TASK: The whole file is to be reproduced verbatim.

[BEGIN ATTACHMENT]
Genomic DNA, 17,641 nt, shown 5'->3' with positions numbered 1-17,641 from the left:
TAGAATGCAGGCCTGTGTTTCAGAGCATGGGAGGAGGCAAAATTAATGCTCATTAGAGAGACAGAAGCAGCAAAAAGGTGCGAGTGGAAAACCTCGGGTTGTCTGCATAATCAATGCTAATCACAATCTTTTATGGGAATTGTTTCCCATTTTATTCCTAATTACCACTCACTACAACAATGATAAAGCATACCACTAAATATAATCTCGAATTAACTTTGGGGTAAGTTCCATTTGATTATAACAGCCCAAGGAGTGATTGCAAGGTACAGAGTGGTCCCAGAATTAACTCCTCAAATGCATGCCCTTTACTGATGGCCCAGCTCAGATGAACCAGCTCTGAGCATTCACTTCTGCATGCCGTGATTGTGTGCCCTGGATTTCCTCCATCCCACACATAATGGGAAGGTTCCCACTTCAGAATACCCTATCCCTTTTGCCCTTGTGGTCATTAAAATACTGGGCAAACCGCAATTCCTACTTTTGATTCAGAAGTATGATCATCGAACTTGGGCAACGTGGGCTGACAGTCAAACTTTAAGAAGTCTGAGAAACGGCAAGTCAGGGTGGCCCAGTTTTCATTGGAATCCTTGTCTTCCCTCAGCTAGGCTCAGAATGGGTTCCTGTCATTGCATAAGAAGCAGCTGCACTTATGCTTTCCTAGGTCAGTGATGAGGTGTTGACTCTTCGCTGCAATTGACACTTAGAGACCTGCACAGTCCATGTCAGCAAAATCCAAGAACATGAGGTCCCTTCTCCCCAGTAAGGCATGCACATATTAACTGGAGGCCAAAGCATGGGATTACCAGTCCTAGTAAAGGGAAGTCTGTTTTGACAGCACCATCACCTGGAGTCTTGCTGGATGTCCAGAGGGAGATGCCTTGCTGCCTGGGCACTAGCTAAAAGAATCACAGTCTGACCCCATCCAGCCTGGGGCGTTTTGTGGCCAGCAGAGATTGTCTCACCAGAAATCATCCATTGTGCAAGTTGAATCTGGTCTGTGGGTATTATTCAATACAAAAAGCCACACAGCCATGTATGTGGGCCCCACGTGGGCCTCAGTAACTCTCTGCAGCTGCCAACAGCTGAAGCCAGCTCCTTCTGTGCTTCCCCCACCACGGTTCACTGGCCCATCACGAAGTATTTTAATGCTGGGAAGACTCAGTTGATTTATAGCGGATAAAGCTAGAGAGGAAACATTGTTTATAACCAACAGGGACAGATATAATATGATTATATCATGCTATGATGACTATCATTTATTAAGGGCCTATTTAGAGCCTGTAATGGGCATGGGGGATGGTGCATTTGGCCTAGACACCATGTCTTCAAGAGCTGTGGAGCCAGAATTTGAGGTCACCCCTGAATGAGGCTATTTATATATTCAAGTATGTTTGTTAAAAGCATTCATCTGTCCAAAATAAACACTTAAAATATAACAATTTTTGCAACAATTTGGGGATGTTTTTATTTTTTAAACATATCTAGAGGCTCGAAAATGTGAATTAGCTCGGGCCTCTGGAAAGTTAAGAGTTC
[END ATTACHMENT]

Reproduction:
Genomic DNA, 17,641 nt, shown 5'->3' with positions numbered 1-17,641 from the left:
TAGAATGCAGGCCTGTGTTTCAGAGCATGGGAGGAGGCAAAATTAATGCTCATTAGAGAGACAGAAGCAGCAAAAAGGTGCGAGTGGAAAACCTCGGGTTGTCTGCATAATCAATGCTAATCACAATCTTTTATGGGAATTGTTTCCCATTTTATTCCTAATTACCACTCACTACAACAATGATAAAGCATACCACTAAATATAATCTCGAATTAACTTTGGGGTAAGTTCCATTTGATTATAACAGCCCAAGGAGTGATTGCAAGGTACAGAGTGGTCCCAGAATTAACTCCTCAAATGCATGCCCTTTACTGATGGCCCAGCTCAGATGAACCAGCTCTGAGCATTCACTTCTGCATGCCGTGATTGTGTGCCCTGGATTTCCTCCATCCCACACATAATGGGAAGGTTCCCACTTCAGAATACCCTATCCCTTTTGCCCTTGTGGTCATTAAAATACTGGGCAAACCGCAATTCCTACTTTTGATTCAGAAGTATGATCATCGAACTTGGGCAACGTGGGCTGACAGTCAAACTTTAAGAAGTCTGAGAAACGGCAAGTCAGGGTGGCCCAGTTTTCATTGGAATCCTTGTCTTCCCTCAGCTAGGCTCAGAATGGGTTCCTGTCATTGCATAAGAAGCAGCTGCACTTATGCTTTCCTAGGTCAGTGATGAGGTGTTGACTCTTCGCTGCAATTGACACTTAGAGACCTGCACAGTCCATGTCAGCAAAATCCAAGAACATGAGGTCCCTTCTCCCCAGTAAGGCATGCACATATTAACTGGAGGCCAAAGCATGGGATTACCAGTCCTAGTAAAGGGAAGTCTGTTTTGACAGCACCATCACCTGGAGTCTTGCTGGATGTCCAGAGGGAGATGCCTTGCTGCCTGGGCACTAGCTAAAAGAATCACAGTCTGACCCCATCCAGCCTGGGGCGTTTTGTGGCCAGCAGAGATTGTCTCACCAGAAATCATCCATTGTGCAAGTTGAATCTGGTCTGTGGGTATTATTCAATACAAAAAGCCACACAGCCATGTATGTGGGCCCCACGTGGGCCTCAGTAACTCTCTGCAGCTGCCAACAGCTGAAGCCAGCTCCTTCTGTGCTTCCCCCACCACGGTTCACTGGCCCATCACGAAGTATTTTAATGCTGGGAAGACTCAGTTGATTTATAGCGGATAAAGCTAGAGAGGAAACATTGTTTATAACCAACAGGGACAGATATAATATGATTATATCATGCTATGATGACTATCATTTATTAAGGGCCTATTTAGAGCCTGTAATGGGCATGGGGGATGGTGCATTTGGCCTAGACACCATGTCTTCAAGAGCTGTGGAGCCAGAATTTGAGGTCACCCCTGAATGAGGCTATTTATATATTCAAGTATGTTTGTTAAAAGCATTCATCTGTCCAAAATAAACACTTAAAATATAACAATTTTTGCAACAATTTGGGGATGTTTTTATTTTTTAAACATATCTAGAGGCTCGAAAATGTGAATTAGCTCGGGCCTCTGGAAAGTTAAGAGTTC